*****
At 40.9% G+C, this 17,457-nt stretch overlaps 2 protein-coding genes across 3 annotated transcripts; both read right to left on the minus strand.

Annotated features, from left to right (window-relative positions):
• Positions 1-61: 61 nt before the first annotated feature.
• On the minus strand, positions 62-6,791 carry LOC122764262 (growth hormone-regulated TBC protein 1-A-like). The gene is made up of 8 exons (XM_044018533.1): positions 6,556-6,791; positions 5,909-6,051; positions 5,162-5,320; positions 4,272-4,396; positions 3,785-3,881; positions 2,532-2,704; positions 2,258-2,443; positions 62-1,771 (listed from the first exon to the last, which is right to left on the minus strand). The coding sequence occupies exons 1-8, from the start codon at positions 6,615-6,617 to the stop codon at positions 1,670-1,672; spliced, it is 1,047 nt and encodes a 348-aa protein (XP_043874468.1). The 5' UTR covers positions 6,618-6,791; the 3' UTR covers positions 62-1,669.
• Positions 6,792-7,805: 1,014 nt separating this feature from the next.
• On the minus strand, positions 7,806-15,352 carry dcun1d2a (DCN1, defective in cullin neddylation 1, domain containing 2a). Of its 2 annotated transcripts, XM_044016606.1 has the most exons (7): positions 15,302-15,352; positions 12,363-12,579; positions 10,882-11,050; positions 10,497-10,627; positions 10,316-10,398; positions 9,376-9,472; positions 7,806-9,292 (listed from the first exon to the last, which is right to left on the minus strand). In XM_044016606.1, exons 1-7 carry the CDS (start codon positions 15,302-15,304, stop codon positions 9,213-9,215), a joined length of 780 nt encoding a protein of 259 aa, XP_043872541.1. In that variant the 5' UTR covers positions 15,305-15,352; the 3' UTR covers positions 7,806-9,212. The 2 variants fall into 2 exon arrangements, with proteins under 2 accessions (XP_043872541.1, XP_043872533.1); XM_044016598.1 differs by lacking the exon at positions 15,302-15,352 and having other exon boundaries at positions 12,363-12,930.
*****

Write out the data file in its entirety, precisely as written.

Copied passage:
At 40.9% G+C, this 17,457-nt stretch overlaps 2 protein-coding genes across 3 annotated transcripts; both read right to left on the minus strand.

Annotated features, from left to right (window-relative positions):
• Positions 1-61: 61 nt before the first annotated feature.
• On the minus strand, positions 62-6,791 carry LOC122764262 (growth hormone-regulated TBC protein 1-A-like). The gene is made up of 8 exons (XM_044018533.1): positions 6,556-6,791; positions 5,909-6,051; positions 5,162-5,320; positions 4,272-4,396; positions 3,785-3,881; positions 2,532-2,704; positions 2,258-2,443; positions 62-1,771 (listed from the first exon to the last, which is right to left on the minus strand). The coding sequence occupies exons 1-8, from the start codon at positions 6,615-6,617 to the stop codon at positions 1,670-1,672; spliced, it is 1,047 nt and encodes a 348-aa protein (XP_043874468.1). The 5' UTR covers positions 6,618-6,791; the 3' UTR covers positions 62-1,669.
• Positions 6,792-7,805: 1,014 nt separating this feature from the next.
• On the minus strand, positions 7,806-15,352 carry dcun1d2a (DCN1, defective in cullin neddylation 1, domain containing 2a). Of its 2 annotated transcripts, XM_044016606.1 has the most exons (7): positions 15,302-15,352; positions 12,363-12,579; positions 10,882-11,050; positions 10,497-10,627; positions 10,316-10,398; positions 9,376-9,472; positions 7,806-9,292 (listed from the first exon to the last, which is right to left on the minus strand). In XM_044016606.1, exons 1-7 carry the CDS (start codon positions 15,302-15,304, stop codon positions 9,213-9,215), a joined length of 780 nt encoding a protein of 259 aa, XP_043872541.1. In that variant the 5' UTR covers positions 15,305-15,352; the 3' UTR covers positions 7,806-9,212. The 2 variants fall into 2 exon arrangements, with proteins under 2 accessions (XP_043872541.1, XP_043872533.1); XM_044016598.1 differs by lacking the exon at positions 15,302-15,352 and having other exon boundaries at positions 12,363-12,930.